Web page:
No doubt Paul thinks he’s scoring points with voters in mostly rural, Bible Belt conservative Kentucky—Trump country from Jordan to Jenkins. But politics is one thing, death and suffering are another. Unless you’re insane, the latter ought to trump the former.

Indeed, the news is filled with stories of people who, seriously ill and hospitalized with COVID, are begging for vaccinations. “A doctor in Alabama pleaded on Facebook this week for COVID-19 skeptics to get vaccinated—unlike some of her patients who paid the ultimate price,” wrote NBC’s Antonio Planas last month.

Dr. Brytney Cobia’s Facebook post has been widely circulated. She said people “are listening to her firsthand accounts of treating critical patients who regret never getting inoculated.”

Planas quoted the physician: “I’m admitting young healthy people to the hospital with very serious COVID infections. One of the last things they do before they’re intubated is beg me for the vaccine. I hold their hand and tell them that I’m sorry, but it’s too late.”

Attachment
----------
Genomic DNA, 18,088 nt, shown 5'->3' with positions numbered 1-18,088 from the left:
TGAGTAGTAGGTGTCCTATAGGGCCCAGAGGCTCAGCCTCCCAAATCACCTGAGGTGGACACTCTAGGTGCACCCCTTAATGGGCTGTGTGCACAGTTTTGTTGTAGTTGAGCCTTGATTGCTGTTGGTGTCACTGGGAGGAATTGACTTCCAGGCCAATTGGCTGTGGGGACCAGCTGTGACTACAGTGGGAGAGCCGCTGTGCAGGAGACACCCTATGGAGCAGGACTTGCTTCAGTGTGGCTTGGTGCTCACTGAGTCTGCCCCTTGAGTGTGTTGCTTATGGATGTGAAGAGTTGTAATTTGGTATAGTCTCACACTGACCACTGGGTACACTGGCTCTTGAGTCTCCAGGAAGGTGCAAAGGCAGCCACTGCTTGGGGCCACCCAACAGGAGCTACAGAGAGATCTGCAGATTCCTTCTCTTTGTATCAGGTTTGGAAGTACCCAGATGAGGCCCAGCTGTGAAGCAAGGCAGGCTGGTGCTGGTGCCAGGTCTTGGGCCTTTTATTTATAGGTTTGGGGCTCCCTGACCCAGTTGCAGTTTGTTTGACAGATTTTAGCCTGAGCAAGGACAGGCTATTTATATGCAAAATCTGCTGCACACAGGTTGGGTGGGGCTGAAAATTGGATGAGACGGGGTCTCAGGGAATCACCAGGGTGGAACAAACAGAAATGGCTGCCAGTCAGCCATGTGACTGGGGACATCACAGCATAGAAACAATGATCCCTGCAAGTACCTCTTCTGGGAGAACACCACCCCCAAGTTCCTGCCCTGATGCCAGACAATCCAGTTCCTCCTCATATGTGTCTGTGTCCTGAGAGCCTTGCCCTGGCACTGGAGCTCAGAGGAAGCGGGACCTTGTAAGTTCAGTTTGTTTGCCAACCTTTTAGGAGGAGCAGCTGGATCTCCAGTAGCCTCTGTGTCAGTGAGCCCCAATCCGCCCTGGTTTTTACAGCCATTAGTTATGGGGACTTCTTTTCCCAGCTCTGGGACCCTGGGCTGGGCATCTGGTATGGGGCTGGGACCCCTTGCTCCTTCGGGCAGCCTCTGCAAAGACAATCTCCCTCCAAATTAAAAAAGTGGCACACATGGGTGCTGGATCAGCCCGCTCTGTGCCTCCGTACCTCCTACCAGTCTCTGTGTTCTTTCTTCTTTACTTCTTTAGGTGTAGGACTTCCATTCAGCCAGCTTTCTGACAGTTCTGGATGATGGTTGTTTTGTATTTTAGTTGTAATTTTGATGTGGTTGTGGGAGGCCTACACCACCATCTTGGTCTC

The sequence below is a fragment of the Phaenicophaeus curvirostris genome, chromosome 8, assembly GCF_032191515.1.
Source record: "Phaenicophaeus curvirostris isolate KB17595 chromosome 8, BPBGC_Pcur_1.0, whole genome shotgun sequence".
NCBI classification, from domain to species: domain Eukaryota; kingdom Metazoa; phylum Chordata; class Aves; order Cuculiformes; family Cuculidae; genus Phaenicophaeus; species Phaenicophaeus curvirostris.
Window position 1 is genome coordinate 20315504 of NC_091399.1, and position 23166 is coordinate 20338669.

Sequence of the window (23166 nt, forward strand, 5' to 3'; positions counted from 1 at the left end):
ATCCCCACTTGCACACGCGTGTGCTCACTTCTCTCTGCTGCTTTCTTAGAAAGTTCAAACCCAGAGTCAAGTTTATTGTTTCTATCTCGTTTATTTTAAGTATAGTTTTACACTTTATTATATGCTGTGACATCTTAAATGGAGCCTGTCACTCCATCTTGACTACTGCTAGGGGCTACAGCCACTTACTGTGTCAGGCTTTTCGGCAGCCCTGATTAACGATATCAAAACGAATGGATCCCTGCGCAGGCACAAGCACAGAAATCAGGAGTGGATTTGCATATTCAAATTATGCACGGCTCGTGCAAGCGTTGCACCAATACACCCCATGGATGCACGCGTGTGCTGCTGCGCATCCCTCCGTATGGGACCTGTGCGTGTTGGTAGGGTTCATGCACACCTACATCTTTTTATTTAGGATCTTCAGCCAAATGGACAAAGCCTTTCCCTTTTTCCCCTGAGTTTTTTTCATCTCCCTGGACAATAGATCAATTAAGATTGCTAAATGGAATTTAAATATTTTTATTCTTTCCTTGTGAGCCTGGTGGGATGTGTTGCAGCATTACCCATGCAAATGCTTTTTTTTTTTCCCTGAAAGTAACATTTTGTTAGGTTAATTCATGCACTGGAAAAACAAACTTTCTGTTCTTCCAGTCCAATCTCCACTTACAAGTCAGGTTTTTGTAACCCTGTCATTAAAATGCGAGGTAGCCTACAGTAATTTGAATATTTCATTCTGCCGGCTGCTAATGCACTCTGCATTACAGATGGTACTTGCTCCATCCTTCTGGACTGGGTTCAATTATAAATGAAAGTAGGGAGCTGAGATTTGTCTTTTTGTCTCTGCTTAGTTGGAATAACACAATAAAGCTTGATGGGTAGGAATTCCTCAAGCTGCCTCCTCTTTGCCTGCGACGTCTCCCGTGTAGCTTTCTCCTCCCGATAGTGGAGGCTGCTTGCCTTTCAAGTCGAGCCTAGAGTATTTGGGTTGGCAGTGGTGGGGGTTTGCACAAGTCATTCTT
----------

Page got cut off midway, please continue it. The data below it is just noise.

It’s becoming a theme across the country in areas with low vaccination rates. Wrote NBC’s Suzanne Ciechalski this month: “An unvaccinated Virginia man who’s been hospitalized with COVID-19 is using social media to urge others to go out and get the shot.”

Complications from the virus put Travis Campbell, 43, in the pulmonary intensive care unit of a hospital. His wife and two of their children came down with COVID, too. Ciechalski quoted Kellie Campbell, Travis’s wife: “We just thought we were invincible and we weren’t going to get it. And we’ve just been so busy, and we just moved, and we prolonged getting the vaccine.”